Nopales, or Prickly Pear cactus, include numerous species of the genus Opuntia which thrive in poor soils and arid lands. These cacti can be grown and harvested for their tunas, or fruit, and for their pads. They thrive in deeper, well drained soils, and can tolerate pH levels as high as 7.8. California researchers have investigated the use of Nopales as alternatives for agriculture in selenium rich soil. Because the plants excel at water retention, they are a no brainer for agriculture in times of drought. They are also valued as animal feed. A single plant can live 80 years, which means a home gardener with a good prickly pear growing in their yard can make pads available for a lifetime.
Popular in Mexican cuisine, and grown worldwide, Nopales is valued for an abundance of polysaccharides that appear to stabilize insulin. For this reason, they are sought after by diabetics seeking to maintain healthy blood glucose levels. The phytochemicals nopales contain may also offer relief for hangovers.
Many cultivars have been developed in Mexico and other regions of the world where plants have been grown historically as food for humans and as fodder for livestock. In recent years, varieties have also been patented collaboratively through Fresno State, Deiner’s Red Rock Ranch, and USDA.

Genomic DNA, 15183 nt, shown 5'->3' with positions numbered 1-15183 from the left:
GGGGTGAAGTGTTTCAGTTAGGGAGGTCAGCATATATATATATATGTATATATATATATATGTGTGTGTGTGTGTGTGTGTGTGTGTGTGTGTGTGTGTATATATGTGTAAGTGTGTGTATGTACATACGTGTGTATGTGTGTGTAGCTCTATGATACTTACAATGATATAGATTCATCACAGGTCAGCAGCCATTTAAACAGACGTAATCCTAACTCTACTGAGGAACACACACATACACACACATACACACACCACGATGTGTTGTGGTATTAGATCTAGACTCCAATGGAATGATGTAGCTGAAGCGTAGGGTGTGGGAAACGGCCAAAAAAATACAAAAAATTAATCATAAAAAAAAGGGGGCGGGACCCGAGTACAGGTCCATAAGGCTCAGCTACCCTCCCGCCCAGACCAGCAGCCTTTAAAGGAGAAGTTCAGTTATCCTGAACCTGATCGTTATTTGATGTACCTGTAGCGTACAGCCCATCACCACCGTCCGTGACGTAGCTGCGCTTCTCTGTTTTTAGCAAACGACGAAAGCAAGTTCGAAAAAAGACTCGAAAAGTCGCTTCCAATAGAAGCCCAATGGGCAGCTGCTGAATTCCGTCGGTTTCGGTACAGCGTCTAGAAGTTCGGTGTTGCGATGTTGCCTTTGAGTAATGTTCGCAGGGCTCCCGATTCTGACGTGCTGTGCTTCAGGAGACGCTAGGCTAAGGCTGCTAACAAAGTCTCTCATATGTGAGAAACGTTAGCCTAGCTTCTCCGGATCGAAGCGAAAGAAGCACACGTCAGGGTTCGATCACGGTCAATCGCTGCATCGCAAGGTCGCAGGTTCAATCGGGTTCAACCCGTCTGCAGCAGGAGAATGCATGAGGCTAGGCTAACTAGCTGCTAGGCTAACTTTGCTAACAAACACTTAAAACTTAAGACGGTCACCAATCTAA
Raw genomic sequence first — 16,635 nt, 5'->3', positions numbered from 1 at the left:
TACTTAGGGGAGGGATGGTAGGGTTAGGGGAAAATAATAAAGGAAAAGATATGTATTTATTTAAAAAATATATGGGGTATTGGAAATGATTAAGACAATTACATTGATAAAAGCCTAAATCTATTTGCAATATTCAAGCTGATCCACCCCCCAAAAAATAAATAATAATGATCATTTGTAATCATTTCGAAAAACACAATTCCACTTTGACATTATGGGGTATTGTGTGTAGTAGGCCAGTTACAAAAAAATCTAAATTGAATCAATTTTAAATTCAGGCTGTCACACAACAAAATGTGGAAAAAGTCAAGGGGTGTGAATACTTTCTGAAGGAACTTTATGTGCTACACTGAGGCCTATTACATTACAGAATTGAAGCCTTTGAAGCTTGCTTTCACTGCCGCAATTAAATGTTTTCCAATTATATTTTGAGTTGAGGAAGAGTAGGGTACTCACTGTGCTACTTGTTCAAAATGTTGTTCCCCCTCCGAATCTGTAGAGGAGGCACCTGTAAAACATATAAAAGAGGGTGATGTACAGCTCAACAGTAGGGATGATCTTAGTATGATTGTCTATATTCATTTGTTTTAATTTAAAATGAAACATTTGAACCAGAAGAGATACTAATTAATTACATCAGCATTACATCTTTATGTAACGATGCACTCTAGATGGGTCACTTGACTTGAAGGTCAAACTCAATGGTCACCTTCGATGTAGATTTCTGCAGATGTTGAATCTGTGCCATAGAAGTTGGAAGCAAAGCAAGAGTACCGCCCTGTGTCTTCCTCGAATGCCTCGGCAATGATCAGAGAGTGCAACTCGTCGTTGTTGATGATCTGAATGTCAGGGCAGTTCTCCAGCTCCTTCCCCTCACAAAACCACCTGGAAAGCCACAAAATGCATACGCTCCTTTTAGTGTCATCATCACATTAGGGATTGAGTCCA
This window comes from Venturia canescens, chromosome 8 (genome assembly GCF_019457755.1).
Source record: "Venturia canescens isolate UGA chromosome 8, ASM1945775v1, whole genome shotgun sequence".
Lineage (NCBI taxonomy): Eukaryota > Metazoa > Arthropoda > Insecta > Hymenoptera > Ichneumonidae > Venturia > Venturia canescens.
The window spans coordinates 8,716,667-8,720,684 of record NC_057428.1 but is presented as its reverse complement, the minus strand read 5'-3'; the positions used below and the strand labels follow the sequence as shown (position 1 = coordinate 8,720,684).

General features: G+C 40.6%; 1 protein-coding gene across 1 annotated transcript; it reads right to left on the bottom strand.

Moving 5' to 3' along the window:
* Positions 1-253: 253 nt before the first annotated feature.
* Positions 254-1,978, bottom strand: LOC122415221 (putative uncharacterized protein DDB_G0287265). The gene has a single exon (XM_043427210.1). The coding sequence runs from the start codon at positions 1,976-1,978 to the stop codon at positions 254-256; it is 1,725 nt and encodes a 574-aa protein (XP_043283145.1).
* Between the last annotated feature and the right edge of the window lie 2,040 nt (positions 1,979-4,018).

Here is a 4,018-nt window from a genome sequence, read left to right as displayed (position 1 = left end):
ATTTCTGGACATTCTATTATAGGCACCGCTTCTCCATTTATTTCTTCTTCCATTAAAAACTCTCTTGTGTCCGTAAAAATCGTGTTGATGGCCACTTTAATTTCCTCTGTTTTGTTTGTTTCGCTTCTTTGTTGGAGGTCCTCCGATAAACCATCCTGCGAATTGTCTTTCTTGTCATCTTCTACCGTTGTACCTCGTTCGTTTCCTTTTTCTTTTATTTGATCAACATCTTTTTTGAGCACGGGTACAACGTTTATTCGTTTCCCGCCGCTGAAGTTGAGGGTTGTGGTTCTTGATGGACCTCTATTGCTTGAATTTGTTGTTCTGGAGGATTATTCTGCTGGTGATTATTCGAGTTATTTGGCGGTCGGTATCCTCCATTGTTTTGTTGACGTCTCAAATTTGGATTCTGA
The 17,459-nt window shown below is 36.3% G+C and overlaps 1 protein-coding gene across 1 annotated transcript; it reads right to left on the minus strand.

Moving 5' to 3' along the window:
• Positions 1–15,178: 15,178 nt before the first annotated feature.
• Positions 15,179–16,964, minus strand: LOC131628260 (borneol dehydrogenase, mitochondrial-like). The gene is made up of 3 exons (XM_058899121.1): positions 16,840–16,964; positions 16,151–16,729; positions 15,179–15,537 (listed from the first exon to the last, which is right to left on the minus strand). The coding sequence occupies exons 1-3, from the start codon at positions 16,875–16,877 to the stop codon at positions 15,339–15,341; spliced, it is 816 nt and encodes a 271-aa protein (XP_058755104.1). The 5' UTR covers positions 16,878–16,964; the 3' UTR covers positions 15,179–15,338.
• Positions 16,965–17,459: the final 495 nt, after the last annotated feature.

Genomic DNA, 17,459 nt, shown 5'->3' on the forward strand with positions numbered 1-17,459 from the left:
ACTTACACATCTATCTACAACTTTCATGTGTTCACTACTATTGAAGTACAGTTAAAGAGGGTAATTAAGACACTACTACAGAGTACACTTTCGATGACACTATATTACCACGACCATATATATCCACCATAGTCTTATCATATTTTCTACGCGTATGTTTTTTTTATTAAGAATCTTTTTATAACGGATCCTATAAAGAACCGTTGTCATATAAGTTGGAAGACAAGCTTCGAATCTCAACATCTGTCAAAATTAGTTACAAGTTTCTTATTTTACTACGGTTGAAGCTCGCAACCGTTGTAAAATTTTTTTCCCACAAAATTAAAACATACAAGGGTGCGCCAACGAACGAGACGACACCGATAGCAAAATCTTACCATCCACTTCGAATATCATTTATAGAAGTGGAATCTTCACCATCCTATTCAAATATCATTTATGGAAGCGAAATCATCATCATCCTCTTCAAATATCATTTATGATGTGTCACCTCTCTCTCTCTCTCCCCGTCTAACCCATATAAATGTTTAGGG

Spines may deter novices from attempting to prepare meals using prickly pear fruits or pads, but a skilled chef can quickly remove the spines from fruit or pads with a knife. Beginning with spineless cultivars (which may still contain a few spines) can reduce the labor necessary.
Once the spines are removed, pads can then be served whole, as shown above, or sliced into thin strips, as in the colorful dish below.
It is not uncommon to serve nopales with breakfast, alongside eggs. The fruits, called tunas, may be made into jellies, jams, or sauces.
Like okra, the polysaccharides in nopales contribute to a slimy texture, so it is important to learn how to prepare them properly. These polysaccharides help the plant store water, and contribute to its ability to stabilize insulin.
In lands where water is becoming increasingly scarce, proactive growers may find increasing pressure to farm alternative crops that utilize less water. Nopales offer one example of a crop well suited to agriculture in arid lands.